Grace Potter Goes Hollywood But Proves She’s Still Got Rock ‘n’ Roll in Her Soul

There’s always been a shortage of female rock talent, so Potter stands out from the field here in the 21st century much like Slick and Joplin did back in the ‘60s.
Grace Potter

The dog days of summer were coming on strong in the City of Angels on this Thursday night, with typically temperate summers giving way to some sweltering nights due to global climate change and a historic drought in the Golden State. Grace Potter’s career has also been heating up in recent years and she seemed to acknowledge the weather by opening her two-night stand in Hollywood with “Hot Summer Night”.

The dynamic vocalist from Vermont is on tour behind her new solo album Midnight, which features more of a pop direction. The solo billing ostensibly leaves her band the Nocturnals behind and has led some fans to wonder if she was “selling out” to commercial pressures from her label Hollywood Records. But closer inspection reveals nothing of the kind. Potter has paid her dues and jammed with everyone from Mick Jagger and Trey Anastasio to Bob Weir and Warren Haynes. She doesn’t need to follow anyone’s direction but her own.

Two of the Nocturnals are actually even still in the band, with Matt Burr remaining a mainstay on drums and Benny Yurco still rocking on rhythm guitar. The set also leaned heavily toward material from Potter’s previous few albums with the Nocturnals and if there was any surprise, it was how well the new songs fit in. They might sound a bit over-produced to some ears on the album, but anyone familiar with Grace Potter knows she’s going to rock out on stage no matter what. This was clear early on when she strapped on her trademark Gibson Flying V guitar, which she played for much of the evening as usual.

Potter is known for her multi-dimensional skills on both guitar and keyboards, as well as her ability to sing everything from soulful ballads to psychedelic rockers, classic rock covers, power pop gems and everything in between. She’s always had a diverse repertoire and the new album merely shows her experimenting with more pop rock flavor and production value. “The Miner” was an early highlight from Midnight, with Potter’s cathartic vocals mesmerizing the audience on the mid-tempo tune about a romantic breakdown. It paired well with 2012’s “Timekeeper” which followed, with Potter on keys demonstrating that she really hasn’t changed her creative direction.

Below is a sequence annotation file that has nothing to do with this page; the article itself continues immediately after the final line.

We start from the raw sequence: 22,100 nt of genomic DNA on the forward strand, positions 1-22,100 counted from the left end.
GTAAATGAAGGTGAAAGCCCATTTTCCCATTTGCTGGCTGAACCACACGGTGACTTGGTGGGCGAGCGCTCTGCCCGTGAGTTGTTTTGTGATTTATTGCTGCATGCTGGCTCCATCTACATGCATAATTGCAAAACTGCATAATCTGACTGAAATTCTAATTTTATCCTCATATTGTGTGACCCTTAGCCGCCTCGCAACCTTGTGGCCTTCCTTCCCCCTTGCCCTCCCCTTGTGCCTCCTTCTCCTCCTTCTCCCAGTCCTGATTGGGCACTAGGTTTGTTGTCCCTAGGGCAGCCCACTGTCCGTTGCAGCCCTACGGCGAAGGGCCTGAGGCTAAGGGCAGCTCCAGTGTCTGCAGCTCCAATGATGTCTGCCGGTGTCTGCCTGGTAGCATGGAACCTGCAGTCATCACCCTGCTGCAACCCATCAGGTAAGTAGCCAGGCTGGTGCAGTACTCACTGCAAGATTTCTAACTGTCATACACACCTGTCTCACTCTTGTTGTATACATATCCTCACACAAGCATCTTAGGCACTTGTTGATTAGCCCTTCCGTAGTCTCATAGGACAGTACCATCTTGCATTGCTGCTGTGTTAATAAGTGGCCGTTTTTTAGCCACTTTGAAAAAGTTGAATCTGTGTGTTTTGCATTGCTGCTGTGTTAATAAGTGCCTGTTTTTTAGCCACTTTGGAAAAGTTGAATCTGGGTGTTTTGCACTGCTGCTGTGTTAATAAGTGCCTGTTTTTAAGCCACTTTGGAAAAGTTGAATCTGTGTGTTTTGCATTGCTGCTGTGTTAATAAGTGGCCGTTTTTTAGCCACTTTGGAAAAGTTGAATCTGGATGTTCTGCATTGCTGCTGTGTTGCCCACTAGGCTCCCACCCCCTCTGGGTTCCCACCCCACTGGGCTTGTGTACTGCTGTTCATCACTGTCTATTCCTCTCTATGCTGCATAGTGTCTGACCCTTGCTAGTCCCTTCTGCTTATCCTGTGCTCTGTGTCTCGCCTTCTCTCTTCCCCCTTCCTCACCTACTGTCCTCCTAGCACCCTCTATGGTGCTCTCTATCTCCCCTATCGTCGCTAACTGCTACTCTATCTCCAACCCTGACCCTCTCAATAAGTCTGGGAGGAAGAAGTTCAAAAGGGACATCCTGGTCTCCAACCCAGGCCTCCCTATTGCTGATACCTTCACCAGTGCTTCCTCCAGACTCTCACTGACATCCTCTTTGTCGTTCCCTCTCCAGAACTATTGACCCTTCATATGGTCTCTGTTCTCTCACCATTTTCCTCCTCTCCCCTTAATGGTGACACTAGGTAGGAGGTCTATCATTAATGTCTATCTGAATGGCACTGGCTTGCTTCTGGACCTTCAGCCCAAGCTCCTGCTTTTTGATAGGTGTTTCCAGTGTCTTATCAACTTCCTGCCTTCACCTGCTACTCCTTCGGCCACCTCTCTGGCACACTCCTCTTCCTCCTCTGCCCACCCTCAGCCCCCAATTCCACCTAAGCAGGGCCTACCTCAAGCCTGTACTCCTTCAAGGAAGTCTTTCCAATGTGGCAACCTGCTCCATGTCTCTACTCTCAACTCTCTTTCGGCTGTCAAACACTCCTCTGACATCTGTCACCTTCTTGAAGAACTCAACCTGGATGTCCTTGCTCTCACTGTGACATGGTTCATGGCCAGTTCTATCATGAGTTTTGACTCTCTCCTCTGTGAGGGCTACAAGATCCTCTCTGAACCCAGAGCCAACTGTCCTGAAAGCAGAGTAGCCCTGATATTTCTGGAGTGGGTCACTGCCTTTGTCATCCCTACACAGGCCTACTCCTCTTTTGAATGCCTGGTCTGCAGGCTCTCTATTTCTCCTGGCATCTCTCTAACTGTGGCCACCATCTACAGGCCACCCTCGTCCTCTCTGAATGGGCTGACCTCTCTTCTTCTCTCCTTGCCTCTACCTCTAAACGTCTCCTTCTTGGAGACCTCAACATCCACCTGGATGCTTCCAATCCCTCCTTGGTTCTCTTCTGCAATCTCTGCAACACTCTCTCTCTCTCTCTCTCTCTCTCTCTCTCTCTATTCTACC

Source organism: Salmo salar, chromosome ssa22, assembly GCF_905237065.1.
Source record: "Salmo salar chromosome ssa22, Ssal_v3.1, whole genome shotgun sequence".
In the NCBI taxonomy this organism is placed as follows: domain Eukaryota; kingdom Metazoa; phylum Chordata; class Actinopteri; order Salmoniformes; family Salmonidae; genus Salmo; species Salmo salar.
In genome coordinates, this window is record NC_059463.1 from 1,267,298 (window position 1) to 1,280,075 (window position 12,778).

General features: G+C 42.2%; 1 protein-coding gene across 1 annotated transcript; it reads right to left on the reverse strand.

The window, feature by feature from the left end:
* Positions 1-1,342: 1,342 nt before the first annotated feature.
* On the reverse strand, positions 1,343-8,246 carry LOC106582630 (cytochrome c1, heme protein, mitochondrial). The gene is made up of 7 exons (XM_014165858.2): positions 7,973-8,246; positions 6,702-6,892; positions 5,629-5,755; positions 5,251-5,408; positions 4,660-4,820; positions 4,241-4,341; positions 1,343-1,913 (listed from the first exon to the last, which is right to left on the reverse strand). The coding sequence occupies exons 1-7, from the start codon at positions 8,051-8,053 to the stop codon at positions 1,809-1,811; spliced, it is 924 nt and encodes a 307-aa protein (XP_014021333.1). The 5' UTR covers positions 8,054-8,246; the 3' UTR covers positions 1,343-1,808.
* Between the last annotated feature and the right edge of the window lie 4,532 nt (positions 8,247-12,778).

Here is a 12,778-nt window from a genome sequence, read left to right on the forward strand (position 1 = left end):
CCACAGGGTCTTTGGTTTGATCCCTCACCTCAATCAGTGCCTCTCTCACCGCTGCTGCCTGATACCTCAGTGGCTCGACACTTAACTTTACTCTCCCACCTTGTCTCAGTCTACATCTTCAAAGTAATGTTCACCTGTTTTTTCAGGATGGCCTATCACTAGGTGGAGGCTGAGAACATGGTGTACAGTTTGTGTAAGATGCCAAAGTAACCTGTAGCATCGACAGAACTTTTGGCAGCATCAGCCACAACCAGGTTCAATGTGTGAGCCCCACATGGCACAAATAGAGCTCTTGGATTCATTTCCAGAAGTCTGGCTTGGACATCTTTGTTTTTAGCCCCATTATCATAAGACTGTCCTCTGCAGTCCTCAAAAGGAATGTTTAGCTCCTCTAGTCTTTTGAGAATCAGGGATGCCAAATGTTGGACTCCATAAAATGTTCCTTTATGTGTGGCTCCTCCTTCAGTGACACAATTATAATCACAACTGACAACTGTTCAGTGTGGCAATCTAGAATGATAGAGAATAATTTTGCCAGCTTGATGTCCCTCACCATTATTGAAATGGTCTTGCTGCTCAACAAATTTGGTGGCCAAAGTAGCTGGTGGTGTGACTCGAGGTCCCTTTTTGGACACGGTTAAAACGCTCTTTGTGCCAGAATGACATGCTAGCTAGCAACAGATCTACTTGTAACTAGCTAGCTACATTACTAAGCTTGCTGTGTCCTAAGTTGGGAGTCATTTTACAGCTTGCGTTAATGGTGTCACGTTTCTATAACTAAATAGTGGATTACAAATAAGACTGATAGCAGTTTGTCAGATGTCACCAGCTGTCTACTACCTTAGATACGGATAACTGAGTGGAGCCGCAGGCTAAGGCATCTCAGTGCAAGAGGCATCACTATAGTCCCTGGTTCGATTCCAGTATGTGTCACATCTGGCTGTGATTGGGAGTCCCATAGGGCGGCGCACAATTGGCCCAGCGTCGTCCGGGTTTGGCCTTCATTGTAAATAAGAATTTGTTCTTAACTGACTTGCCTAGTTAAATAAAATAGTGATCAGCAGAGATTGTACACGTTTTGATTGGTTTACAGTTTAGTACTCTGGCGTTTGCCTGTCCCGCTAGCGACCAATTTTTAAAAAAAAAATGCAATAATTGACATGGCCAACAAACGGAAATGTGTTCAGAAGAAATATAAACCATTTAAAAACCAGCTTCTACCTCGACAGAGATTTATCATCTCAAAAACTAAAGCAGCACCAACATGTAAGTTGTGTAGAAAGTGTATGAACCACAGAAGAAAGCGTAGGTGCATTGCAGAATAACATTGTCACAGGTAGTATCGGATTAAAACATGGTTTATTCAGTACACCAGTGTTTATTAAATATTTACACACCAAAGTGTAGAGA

2010’s “Medicine” ignited the theater, with Potter in full rock goddess mode like a modern day Stevie Nicks but with more of an edge. “She’s got the medicine that everybody wants,” Potter sings on the tune about a gypsy medicine woman. But the sentiment has also proven true for the rare women in rock who actually really rock, from Grace Slick to Stevie Nicks to Grace Potter and too few others. There’s always been a shortage of female rock talent, so Potter stands out from the field here in the 21st century much like Slick and Joplin did back in the ‘60s.

“Low Road” was performed as a duo with Yurco, with Potter dishing timeless wisdom about how one sometimes has to hit bottom before they can rise to the top again. Potter went deep into the well on 2006’s “Nothing But the Water”, one of her bluesiest and hardest rocking songs. She may have relocated to LA’s legendary Laurel Canyon, as she indeed informed the audience of where she’d been living for the past year while working on the album. But if she was really trying to be a pop star then this song would be on the shelf. “Turntable” was a perfect example of Potter’s ability to mix rock and pop, singing “I will be your record and you will be my turntable” with an inherently tantalizing and catchy sexual innuendo yet bringing it in a rocking context.

The new “Delirious” has a similar vocal flavor, just the latest example of how Potter has long straddled a line between rock and pop like few others can. She performed 2012’s “Stars” solo acoustic with a sparkling shimmer and then closed the set with a blast of high energy psyche rock power with the title track from 2012’s The Lion The Beast The Beat. The set had a good mix, blending the new songs with tried and true numbers to show that Potter is only moving forward not sideways or back.

The encore segment drove the point home as Potter and company returned to the stage with an extra trio of female backing singers to rock the new single “Empty Heart” with an extra kick on one of 2015’s most infectious new tunes. The extra chorus section remained onstage for the duration, contributing to an arousing slam dunk cover of Rod Stewart’s “Do Ya Think I’m Sexy”. Potter left no doubt where her musical heart lies in closing the night with a scintillating performance of “Paris (Ooh La La)” that segued into a raucous rendition of Joan Jett’s “I Love Rock and Roll” before returning back to “Paris” for a grand conclusion.

Listener mileage on the new album may vary, but it’s highly unlikely anyone is going to come away from a Grace Potter show in 2015 feeling like they didn’t get their expected dosage of rock ‘n’ roll medicine.